Here is a list of all the postings colin hawes has made in our forums. Click on a thread name to jump to the thread.
|Thread: 2.05mm or #45?|
Normally a 2.1 drill would be used for M2.5 thread as there is likely to be slight deformation of most materials as well as the cutting action and that extra 0.05 mm allows for that. Colin
|Thread: Year of Engineering|
Qualified engineers are a highly intelligent but too reserved species which is why they are not rated as highly as doctors or lawyers by society. Everybody uses engineered equipment The misuse of the title "Engineer" is another reason for lack of appreciation by the average person. We need to greatly promote knowledge of the skills and mathematical abilities of people entitled to call themselves "engineer". Colin
|Thread: Pro’s and cons of owning an horizontal milling machine|
Over many years my ex- scrapheap horizontal flat belt Clarke mill has often been very useful for cutting thick (3/8 to 2) inch steel plate that is too big to fit into my bandsaw. It has been used many times to turn 24 inch and bigger wheels. It's not a massive machine, with 18" traverse, but it is amazingly rigid. I also use the larger end mills and face mills with the job on its side. Very useful machine. Colin
|Thread: Using wood on a metal lathe|
I have often turned wood on my metal lathe ,it needs a very sharp high rake tool preferably a high speed and works best on hard woods. Colin
|Thread: Workshop working tolerances|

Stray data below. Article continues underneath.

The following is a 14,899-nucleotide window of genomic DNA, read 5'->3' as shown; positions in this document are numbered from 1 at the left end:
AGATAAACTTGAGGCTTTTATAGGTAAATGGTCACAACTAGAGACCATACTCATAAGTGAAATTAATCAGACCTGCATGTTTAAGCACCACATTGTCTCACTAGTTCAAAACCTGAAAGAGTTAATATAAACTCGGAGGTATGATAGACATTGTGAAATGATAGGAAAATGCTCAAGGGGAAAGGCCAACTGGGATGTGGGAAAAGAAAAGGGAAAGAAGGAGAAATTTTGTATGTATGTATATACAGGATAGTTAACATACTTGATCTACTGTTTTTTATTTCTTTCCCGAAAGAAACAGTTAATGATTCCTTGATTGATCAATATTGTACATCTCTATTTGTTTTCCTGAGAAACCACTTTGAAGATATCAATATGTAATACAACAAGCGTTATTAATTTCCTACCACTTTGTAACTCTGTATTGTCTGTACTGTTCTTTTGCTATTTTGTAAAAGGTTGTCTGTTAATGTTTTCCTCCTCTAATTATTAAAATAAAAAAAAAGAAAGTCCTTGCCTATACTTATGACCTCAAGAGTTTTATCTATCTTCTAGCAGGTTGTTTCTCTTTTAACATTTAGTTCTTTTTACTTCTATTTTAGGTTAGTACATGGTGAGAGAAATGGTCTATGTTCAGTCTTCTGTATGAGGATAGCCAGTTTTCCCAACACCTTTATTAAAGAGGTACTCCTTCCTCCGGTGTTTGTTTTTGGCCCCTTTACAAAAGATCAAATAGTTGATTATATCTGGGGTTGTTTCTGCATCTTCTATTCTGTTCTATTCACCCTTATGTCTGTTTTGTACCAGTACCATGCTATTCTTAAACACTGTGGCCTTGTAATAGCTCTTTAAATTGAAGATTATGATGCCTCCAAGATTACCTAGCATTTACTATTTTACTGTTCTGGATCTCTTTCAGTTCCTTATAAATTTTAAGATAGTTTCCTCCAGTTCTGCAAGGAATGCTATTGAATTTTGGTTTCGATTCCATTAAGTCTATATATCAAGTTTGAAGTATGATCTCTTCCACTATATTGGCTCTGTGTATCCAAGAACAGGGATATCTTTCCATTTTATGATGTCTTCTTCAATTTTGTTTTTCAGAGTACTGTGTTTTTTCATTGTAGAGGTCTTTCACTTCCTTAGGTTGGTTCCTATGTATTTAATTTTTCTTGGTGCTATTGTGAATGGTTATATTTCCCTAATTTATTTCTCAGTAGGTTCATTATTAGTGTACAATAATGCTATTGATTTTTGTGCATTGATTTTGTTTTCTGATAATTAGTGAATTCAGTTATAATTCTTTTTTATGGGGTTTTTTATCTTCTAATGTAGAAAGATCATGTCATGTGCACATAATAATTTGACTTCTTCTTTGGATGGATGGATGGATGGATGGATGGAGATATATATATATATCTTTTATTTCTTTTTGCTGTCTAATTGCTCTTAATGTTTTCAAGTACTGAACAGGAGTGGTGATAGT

Tolerances are for making spare parts interchangeable or special fits such as force fits where a critical difference between parts is necessary so actual precise dimensions are unlikely to be essential on models. Colin
|Thread: Lathe tools|
HSS tools are the most economical way to go for a beginner and will machine all the metals you are likely to use in model making but carbide tips are very useful to machine cast iron at a higher speed. Colin
|Thread: Sealy horizontal bansaw|
A small built up layer of debris can cause your problem if it is the type with plain metal wheels (no rubber tyres). It can sometimes be cured by cleaning the wheels with emery cloth. Colin
|Thread: Engine plans|
When I was working as a toolmaker fractional dimensions were only used for an unimportant dimension such as the base of a drill jig and had a tolerance of +/- 1/64 th of an inch. Apart from standard threads, everything else was dimensioned decimally anyway, normally in "thous", e.g. 1.002, often in "tenths", e,g, 1.0002, so it was very similar to metric dimensioning apart from the basic unit of one inch as opposed to one millimetre.
Having many imperial tools and old but excellent imperial machines I naturally welcome imperial drawing dimensions but I have had to work professionaly with both systems so I really am not bothered by mixing them when making things. A lot of what I do now is restoring parts of vintage motorbikes which are generally measured in inches anyway. I do have a metric micrometer, digital calliper and a DRO so conversion is easy anyway. Incidentally , what's imperial weight got to do with machining things? Colin